The number of people being trafficked in and to Europe increased by 18 percent from 2008 to 2010, according to a first report on trafficking in human beings in Europe, published today by the European Commission.
About 23.632 people were identified victims of trafficking in the EU over the 2008-2010 period.
Most victims detected in EU countries citizens from Romania and Bulgaria. Most victims having citizenship outside of the EU states are from Nigeria and China, said the report.
Despite this worrying situation, only 6 out of the 27 EU Member States have fully transposed the EU Anti-Trafficking law into their national legislation, with the deadline having expired on 6 April.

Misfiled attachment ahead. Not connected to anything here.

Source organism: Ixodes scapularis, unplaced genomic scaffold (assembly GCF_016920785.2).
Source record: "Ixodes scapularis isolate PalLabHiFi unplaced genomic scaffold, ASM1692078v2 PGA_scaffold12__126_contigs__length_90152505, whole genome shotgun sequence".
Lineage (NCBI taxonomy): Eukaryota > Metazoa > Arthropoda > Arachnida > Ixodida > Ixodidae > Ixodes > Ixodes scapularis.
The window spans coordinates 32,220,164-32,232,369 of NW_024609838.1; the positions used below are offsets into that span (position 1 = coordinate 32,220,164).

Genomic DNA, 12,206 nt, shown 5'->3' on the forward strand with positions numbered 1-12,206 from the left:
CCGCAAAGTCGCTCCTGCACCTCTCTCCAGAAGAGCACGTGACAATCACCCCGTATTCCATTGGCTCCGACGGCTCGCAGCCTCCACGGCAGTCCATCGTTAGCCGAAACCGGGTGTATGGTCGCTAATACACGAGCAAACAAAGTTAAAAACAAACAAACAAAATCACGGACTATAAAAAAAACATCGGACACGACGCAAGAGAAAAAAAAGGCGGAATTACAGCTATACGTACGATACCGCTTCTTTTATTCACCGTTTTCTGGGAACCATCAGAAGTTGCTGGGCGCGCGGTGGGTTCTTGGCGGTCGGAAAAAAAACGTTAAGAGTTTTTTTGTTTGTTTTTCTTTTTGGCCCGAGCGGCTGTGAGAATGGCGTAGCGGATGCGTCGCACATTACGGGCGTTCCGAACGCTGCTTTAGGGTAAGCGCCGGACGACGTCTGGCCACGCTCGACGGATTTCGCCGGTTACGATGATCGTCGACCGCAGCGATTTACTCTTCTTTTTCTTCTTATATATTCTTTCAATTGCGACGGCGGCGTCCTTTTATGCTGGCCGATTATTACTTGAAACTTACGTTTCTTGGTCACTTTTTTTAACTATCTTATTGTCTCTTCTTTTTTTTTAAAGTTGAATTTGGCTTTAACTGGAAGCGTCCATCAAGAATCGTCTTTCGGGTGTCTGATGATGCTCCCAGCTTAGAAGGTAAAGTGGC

"It is difficult to imagine that in our free and democratic EU countries tens of thousands of human beings can be deprived of their liberty and exploited, traded as commodities for profit," Cecilia Malmstrom, EU Commissioner for Home Affairs, told a press conference presenting the report.
"I am very disappointed to see that, despite these alarming trends, only a few countries have implemented the anti-trafficking legislation and I urge those who have not yet done so to respect their obligations," she added.